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What is a single slit

  1. Jul 24, 2014 #1

    This entry describes diffraction of a wave when it passes through a single narrow slit.


    The far-field (Fraunhofer) diffraction pattern has a power per area (irradiance) at an angle [itex]\theta[/itex] from a single slit of width [itex] d[/itex], for wavelength [itex]\lambda[/itex] and wavenumber [itex]k\ =\ 2\pi/\lambda[/itex] of:

    [tex]I(\theta)\ =\ \left( \frac{\sin \beta}{\beta}\right)^2\,I(0)[/tex]

    [tex]\beta\ \equiv\ \frac{\pi d}{\lambda} \ \sin\theta\ =\ \frac{k d}{2} \ \sin\theta[/tex]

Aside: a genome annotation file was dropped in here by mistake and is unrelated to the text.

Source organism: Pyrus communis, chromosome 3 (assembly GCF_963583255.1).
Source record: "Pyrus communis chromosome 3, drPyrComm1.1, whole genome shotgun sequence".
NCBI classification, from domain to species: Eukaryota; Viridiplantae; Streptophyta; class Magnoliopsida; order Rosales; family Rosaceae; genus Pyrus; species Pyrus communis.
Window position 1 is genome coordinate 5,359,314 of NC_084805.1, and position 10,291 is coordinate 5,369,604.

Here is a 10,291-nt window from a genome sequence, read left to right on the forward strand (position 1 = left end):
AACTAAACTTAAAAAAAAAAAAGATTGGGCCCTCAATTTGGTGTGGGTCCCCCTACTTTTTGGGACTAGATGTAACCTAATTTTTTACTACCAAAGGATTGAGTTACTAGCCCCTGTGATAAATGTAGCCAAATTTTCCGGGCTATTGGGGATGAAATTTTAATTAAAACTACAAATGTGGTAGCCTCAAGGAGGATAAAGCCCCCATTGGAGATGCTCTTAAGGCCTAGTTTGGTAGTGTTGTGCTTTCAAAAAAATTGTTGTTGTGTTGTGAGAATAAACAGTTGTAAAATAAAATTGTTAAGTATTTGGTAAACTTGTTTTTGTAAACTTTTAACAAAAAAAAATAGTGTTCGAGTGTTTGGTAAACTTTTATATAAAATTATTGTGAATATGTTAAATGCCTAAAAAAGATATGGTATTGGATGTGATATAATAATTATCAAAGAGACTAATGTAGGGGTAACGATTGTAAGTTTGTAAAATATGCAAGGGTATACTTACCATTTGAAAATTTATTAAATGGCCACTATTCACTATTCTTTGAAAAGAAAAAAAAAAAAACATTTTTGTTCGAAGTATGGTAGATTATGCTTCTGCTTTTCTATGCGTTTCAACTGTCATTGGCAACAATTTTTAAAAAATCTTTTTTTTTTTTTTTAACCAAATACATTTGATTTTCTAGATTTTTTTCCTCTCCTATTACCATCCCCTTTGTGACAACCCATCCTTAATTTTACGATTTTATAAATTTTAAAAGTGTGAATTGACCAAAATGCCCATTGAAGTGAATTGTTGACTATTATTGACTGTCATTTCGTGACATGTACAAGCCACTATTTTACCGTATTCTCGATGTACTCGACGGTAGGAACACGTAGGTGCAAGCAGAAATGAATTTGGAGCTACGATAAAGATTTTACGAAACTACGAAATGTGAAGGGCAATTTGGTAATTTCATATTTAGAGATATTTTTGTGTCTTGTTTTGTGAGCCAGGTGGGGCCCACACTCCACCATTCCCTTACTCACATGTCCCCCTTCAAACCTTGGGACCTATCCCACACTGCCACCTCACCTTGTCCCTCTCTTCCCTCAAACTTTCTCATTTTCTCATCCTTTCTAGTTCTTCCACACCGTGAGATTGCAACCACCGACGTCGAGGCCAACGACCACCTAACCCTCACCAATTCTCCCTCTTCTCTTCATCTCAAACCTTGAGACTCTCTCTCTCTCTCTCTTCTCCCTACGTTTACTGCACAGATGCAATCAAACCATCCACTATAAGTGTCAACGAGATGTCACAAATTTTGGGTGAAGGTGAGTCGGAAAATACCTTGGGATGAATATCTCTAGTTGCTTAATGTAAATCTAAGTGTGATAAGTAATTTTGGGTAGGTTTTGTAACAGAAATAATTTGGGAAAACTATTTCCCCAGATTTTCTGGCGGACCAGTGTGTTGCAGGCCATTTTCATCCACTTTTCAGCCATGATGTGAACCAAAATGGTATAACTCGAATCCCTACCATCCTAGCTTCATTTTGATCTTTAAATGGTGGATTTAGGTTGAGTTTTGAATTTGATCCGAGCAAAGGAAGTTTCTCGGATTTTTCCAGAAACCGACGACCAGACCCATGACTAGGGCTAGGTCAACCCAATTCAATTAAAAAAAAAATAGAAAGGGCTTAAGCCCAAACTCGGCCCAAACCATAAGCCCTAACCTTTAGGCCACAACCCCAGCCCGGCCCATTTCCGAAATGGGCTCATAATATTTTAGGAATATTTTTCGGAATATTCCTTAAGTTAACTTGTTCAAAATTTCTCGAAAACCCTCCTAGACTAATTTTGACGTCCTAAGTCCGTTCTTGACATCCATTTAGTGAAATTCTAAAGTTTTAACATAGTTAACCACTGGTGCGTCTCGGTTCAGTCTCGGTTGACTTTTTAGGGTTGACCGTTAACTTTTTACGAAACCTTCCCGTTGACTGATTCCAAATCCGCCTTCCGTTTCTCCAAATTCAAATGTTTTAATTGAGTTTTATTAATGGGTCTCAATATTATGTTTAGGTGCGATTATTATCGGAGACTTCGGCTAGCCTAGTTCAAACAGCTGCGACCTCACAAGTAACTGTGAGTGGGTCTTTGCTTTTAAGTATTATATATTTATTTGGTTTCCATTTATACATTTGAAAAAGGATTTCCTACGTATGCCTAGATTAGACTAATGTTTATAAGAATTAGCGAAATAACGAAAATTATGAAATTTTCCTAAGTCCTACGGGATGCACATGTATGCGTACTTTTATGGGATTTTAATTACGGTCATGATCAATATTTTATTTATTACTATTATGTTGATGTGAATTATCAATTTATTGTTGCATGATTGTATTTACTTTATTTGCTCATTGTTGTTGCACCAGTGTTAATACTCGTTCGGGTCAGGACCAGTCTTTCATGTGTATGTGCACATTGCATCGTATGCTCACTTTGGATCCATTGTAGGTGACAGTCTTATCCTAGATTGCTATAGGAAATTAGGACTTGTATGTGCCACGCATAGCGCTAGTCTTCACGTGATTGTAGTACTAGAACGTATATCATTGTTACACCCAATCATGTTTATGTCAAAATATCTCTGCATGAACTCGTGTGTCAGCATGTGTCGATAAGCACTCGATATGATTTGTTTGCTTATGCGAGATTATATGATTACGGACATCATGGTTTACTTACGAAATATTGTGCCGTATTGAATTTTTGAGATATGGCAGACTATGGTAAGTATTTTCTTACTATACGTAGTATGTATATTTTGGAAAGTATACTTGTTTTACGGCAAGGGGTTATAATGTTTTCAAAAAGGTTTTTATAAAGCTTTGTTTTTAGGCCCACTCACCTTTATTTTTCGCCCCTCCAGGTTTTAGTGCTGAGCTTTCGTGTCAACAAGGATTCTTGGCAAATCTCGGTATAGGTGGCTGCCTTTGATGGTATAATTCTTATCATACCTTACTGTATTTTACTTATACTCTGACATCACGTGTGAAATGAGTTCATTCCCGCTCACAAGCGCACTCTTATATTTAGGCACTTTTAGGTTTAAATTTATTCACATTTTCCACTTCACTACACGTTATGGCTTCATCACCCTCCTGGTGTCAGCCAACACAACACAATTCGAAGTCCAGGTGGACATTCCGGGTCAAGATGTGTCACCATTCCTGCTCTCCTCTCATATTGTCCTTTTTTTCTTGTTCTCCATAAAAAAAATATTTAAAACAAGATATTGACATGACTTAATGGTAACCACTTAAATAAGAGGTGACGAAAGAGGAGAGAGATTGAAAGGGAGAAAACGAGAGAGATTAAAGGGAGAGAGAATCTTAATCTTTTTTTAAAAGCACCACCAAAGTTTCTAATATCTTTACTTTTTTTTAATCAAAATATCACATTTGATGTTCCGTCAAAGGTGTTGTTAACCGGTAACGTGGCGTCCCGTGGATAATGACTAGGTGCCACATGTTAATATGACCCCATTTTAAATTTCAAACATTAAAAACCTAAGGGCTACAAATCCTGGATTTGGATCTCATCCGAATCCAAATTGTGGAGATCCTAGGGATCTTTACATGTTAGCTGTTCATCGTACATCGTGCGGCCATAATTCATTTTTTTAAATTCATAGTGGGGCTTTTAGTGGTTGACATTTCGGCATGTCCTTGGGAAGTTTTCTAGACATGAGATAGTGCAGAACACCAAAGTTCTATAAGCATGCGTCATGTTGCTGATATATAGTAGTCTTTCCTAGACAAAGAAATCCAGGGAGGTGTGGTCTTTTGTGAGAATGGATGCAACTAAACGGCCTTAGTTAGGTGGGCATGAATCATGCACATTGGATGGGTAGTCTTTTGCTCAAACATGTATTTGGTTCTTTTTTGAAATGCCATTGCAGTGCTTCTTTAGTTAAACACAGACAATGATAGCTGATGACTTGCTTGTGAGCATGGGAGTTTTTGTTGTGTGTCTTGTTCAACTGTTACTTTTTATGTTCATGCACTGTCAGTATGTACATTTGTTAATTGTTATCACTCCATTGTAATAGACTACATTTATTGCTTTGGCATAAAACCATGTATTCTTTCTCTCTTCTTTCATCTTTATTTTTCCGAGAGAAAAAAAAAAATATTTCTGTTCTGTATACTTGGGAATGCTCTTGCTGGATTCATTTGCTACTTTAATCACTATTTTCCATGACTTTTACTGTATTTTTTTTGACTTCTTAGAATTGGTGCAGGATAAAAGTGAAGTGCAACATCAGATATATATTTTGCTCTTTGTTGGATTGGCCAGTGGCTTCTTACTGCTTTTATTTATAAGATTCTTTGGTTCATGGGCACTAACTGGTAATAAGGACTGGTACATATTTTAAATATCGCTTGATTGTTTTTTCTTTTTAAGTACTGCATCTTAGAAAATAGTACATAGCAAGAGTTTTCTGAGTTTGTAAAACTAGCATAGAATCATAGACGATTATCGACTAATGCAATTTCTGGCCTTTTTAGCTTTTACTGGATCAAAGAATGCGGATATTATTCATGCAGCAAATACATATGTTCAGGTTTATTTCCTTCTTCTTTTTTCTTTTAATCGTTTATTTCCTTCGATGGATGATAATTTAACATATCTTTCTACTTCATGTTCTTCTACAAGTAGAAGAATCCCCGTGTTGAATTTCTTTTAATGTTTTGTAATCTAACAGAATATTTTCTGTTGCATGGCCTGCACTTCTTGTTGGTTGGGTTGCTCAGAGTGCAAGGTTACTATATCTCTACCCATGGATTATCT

which for very small angles is approximately:
    [tex]\beta \ \approx \ \frac{\pi d}{\lambda} \ \theta \ = \ \frac{kd}{2} \ \theta[/tex]

    The diffraction minima (dark fringes) occur when

    [tex]\beta \ = \ n \pi, \ \ n \ = \ \pm 1, \ \pm 2, \ \pm 3, \ ...[/tex]

    or, for small angles,

    [tex]\theta \ \approx \ n \lambda / d, \ \ n \ = \ \pm 1, \ \pm 2, \ \pm 3, \ ...[/tex]

    Note that n=0 corresponds to the central maximum, not a minimum.

    Extended explanation

    Definition of terms
    I = irradiance of the wave, with SI units of W/m2
    I(0) = the irradiance at θ=0
    d = the slit width
    λ = the wavelength of the wave
    k = 2π/λ
    θ = the angle at which the irradiance is evaluated

    * This entry is from our old Library feature, and was originally created by Redbelly98
    Last edited by a moderator: Jul 27, 2014
  2. jcsd
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